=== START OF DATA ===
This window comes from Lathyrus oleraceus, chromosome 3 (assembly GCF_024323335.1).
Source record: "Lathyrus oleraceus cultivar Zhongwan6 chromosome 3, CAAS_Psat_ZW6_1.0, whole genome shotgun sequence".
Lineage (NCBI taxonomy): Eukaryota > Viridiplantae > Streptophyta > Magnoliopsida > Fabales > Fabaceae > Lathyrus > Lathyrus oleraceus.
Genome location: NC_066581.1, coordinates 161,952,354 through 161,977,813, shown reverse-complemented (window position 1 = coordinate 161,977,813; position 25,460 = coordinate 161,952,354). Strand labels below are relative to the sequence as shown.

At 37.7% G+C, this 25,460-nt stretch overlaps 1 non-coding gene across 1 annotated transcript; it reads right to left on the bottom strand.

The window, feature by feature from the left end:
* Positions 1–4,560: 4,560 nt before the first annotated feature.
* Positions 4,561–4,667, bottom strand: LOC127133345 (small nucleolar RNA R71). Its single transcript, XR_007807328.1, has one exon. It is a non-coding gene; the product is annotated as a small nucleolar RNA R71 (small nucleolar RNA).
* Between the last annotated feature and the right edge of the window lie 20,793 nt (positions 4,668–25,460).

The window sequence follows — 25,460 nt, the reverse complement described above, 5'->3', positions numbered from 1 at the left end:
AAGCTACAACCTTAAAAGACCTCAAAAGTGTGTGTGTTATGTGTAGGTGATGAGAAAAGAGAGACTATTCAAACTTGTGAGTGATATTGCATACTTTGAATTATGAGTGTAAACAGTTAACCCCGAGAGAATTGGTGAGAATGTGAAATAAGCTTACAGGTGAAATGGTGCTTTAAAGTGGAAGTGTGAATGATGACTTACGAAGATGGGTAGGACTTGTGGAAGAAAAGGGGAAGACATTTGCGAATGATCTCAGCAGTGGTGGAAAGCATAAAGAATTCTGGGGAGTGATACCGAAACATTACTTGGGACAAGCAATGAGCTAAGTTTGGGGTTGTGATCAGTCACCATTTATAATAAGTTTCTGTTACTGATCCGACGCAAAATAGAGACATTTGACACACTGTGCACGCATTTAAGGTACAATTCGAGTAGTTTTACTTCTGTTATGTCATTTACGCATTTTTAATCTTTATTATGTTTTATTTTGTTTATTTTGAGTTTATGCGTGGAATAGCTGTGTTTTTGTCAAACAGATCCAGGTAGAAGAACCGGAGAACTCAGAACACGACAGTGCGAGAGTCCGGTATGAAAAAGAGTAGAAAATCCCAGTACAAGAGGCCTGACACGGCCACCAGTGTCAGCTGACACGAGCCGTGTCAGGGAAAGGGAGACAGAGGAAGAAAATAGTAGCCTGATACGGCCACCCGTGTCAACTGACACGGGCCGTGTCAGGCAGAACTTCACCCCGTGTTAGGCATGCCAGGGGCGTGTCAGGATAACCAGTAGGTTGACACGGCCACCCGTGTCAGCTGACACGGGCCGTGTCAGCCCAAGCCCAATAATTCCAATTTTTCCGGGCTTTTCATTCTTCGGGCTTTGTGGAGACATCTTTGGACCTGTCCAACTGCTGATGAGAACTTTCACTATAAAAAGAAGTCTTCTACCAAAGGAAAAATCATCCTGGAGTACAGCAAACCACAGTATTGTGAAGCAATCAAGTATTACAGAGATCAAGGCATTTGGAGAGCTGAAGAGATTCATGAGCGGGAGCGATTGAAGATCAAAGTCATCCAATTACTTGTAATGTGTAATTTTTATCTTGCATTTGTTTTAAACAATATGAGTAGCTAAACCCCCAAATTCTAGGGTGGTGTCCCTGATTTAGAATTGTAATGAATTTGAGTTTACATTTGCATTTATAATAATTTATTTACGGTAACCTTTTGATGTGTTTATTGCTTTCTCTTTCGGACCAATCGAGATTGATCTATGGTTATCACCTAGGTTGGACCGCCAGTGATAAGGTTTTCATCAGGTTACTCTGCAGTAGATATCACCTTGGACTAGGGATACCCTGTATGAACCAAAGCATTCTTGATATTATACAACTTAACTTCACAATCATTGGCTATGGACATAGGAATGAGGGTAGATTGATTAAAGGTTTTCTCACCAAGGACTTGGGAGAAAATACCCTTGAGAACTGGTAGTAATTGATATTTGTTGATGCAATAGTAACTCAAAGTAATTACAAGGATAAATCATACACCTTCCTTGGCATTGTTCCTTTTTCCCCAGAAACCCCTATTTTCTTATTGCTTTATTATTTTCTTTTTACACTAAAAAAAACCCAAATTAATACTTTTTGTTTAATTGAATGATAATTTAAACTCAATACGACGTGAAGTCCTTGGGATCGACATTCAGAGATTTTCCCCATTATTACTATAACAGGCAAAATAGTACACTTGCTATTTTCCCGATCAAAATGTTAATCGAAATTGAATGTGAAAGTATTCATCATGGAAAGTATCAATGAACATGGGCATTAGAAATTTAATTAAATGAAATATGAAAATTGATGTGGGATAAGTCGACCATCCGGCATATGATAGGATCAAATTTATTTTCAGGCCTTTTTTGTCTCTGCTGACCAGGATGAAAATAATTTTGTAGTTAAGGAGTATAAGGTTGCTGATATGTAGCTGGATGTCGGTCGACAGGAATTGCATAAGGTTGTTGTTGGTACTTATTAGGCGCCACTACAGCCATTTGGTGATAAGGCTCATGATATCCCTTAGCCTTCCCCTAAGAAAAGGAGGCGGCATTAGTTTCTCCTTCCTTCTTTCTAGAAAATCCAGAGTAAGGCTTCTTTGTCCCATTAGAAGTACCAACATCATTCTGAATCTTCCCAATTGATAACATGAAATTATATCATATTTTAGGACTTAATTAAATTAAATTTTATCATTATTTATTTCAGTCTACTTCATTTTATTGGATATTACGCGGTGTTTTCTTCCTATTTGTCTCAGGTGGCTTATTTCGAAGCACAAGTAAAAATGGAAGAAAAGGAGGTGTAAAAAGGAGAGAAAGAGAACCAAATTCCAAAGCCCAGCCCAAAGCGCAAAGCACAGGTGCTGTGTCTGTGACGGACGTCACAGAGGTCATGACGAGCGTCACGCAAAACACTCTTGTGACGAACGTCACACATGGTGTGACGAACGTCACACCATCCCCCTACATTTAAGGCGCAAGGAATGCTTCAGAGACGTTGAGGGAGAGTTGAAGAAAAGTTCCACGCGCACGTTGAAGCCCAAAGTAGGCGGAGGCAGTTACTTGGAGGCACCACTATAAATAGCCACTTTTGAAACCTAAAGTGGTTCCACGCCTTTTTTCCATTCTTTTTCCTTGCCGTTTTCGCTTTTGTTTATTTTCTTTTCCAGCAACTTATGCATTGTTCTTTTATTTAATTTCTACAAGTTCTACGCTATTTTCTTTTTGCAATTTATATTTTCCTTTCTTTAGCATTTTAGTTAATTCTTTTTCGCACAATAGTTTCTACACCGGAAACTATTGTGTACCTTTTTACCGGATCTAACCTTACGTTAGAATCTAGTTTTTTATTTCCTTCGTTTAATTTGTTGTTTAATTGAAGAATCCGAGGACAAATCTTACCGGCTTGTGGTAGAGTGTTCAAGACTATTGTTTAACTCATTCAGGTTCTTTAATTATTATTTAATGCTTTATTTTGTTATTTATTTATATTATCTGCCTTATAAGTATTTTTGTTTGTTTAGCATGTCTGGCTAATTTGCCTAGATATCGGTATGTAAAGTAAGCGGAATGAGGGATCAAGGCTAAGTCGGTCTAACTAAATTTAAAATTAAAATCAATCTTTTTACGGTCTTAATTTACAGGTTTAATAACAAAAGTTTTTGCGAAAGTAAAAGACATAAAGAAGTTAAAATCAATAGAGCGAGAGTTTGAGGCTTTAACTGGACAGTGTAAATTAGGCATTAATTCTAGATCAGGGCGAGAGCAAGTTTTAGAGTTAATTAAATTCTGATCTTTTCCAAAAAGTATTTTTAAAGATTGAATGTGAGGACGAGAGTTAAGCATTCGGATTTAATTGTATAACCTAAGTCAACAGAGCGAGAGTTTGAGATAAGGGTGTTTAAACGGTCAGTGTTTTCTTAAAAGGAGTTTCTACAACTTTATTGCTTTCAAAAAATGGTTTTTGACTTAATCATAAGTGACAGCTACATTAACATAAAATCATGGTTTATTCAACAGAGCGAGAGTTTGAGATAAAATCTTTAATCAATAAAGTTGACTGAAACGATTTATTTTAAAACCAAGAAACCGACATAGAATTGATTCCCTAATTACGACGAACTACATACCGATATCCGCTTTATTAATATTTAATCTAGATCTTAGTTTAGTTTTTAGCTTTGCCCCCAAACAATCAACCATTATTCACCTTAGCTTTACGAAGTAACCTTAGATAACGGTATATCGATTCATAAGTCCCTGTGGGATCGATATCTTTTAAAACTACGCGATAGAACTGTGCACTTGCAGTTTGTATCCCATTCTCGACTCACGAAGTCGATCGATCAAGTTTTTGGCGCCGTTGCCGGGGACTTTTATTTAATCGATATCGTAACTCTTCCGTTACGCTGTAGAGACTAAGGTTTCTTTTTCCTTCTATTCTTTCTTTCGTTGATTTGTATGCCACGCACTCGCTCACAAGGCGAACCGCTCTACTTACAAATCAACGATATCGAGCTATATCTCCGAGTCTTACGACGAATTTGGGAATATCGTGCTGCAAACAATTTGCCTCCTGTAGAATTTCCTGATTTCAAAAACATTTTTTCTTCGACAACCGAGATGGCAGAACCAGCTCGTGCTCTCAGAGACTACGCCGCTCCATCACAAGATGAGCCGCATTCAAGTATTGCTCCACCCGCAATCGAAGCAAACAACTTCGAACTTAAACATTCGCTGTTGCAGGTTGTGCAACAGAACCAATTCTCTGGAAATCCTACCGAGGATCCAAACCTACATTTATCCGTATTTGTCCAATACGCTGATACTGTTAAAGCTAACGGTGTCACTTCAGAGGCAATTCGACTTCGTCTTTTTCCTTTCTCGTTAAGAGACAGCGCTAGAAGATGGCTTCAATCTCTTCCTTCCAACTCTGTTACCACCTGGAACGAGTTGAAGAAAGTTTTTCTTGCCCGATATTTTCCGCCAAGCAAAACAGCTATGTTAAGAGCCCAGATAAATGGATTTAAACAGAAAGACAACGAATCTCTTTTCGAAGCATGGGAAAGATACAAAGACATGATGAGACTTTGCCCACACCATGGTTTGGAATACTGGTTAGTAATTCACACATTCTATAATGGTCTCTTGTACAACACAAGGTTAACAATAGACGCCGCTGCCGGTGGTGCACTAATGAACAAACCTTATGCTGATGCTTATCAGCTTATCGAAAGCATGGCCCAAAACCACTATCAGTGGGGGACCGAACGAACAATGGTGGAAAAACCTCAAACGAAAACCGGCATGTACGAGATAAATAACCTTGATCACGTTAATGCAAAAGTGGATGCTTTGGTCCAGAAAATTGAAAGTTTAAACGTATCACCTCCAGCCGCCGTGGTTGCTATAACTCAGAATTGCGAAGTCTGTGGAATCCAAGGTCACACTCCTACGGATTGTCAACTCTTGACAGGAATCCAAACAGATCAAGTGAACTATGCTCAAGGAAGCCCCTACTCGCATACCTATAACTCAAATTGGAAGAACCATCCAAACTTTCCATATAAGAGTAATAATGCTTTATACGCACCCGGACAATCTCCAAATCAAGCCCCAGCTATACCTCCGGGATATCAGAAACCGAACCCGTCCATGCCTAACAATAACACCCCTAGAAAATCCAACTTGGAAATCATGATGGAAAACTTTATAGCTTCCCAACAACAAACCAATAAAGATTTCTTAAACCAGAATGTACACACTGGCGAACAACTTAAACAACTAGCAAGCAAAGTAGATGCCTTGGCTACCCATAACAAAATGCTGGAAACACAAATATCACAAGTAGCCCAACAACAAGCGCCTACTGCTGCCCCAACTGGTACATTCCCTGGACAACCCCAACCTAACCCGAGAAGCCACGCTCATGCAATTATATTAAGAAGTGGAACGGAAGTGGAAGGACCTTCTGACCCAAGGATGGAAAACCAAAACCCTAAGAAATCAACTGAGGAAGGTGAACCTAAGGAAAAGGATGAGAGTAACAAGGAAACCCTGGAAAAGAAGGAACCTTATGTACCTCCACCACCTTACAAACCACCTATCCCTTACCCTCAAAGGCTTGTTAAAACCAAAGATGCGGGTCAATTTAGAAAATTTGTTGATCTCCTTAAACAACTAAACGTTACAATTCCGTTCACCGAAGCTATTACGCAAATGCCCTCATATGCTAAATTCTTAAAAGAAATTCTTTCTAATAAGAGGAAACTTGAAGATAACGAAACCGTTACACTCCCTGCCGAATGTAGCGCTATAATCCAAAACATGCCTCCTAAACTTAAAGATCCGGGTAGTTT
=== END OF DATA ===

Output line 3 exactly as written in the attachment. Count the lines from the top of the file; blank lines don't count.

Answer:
Lineage (NCBI taxonomy): Eukaryota > Viridiplantae > Streptophyta > Magnoliopsida > Fabales > Fabaceae > Lathyrus > Lathyrus oleraceus.